Typical interior permanent magnet rotors are susceptible to demagnetization from fault events and/or overloads. While of even greater concern with electrical machines with ferrite magnets, all types of interior permanent magnet motor designs are subject to limitations.
Despite being referred to as permanent, such magnets are capable of being demagnetized. It is possible to remove the magnetic properties of the permanent magnet material. A permanent magnetic substance can become demagnetized if the material is significantly strained, allowed to reach significant temperatures, or is impacted by a large electrical disturbance, for example.
First, straining a permanent magnet is typically done by physical means. A magnetic material can become demagnetized, if not weakened, if it experiences violent impacts/falls. A ferromagnetic material has inherent magnetic property. However, these magnetic properties can emit in any multitude of directions. One way ferromagnetic materials are magnetized is by applying a strong magnetic field to the material to align its magnetic dipoles. Aligning these dipoles forces the magnetic field of the material into a specific path. A violent impact can remove the atomic alignment of the material's magnetic domains, which weakens the strength of the intended magnetic field.
Secondly, temperatures also can affect a permanent magnet. Temperatures force the magnetic particles in a permanent magnet to become agitated. The magnetic dipoles have the ability to withstand some amount of thermal agitation. However, long periods of agitation can weaken a magnet's strength, even if stored at room temperature. In addition, all magnetic materials have a threshold known as the "Curie temperature," which is a threshold that defines the temperature at which the thermal agitation causes the material to completely demagnetize. Terms such as coercivity and retentivity are used to define magnetic material strength retention capability.
Finally, electrical disturbances can cause a permanent magnet to demagnetize. These electrical disturbances can be from the material interacting with a magnetic field or if a large current is passed through the material. Much in the same way a strong magnetic field or current can be used to align a material's magnetic dipoles, another strong magnetic field or current applied to the field generated by the permanent magnet can result in demagnetization. Electrical motor faults can cause such disturbances via power surges, voltage drops, phase unbalance, phase losses causing variations in the absorbed current, and short circuits, for example.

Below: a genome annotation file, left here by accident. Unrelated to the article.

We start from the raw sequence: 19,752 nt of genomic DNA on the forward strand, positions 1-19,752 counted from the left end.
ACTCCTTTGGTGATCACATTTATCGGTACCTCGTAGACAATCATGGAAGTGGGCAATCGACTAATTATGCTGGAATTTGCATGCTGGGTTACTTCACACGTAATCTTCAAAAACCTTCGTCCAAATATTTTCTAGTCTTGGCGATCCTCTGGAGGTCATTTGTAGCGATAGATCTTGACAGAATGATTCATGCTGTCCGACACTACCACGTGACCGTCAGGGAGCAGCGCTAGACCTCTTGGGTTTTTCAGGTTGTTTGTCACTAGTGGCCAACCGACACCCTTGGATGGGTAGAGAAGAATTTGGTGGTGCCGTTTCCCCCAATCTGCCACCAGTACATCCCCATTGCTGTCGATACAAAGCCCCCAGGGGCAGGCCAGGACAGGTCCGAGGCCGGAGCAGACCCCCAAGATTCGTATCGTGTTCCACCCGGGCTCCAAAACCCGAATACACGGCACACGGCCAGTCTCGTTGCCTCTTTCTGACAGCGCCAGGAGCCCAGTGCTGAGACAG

The present disclosure is directed to an improved rotor for a permanent magnet machine that protects permanent magnets in electrical motors from demagnetization based on electrical disturbances.
In one embodiment, an electric machine is disclosed that includes a stator defining a rotor chamber. A rotor is disposed within the chamber and is configured to rotate relative to the stator about a central axis. The rotor includes a plurality of generally similar laminations stacked end-to-end to form a rotor core. The rotor core has an outer diameter and each of the laminations includes a plurality of magnet slots that are radially spaced apart from the outer diameter and angled inwardly with one end of each magnet slot adjacent to the outer diameter. Each magnet slot has a permanent magnet disposed therein, adjacent pairs of the ferrite permanent magnets defining poles for the rotor. Each magnet slot has two opposite ends that define inner and outer magnet free areas. The outer magnet free areas are adjacent the rotor outer diameter and the inner magnet free areas are radially inwardly positioned relative to the rotor core outer diameter. Each outer magnet free area is provided with rotor bar material.
These and other features of the disclosure will be apparent from the following detailed description and accompanying drawings.
BRIEF DESCRIPTION OF THE DRAWINGS
FIG. 1 is a perspective view of a permanent magnet motor (a LSIPM motor).
FIG. 2 is a partial cross-section view of the motor of FIG. 1 along plane 2-2 of FIG. 1.
FIG. 3 is a perspective view of a rotor of a permanent magnet motor according to an embodiment of the disclosure.
FIG. 4 is an end view of the rotor of FIG. 3.
FIG. 5 is a perspective view of a rotor core of the rotor of FIG. 3.
FIG. 6 is an end view of a lamination of the rotor core of the rotor of FIG. 3.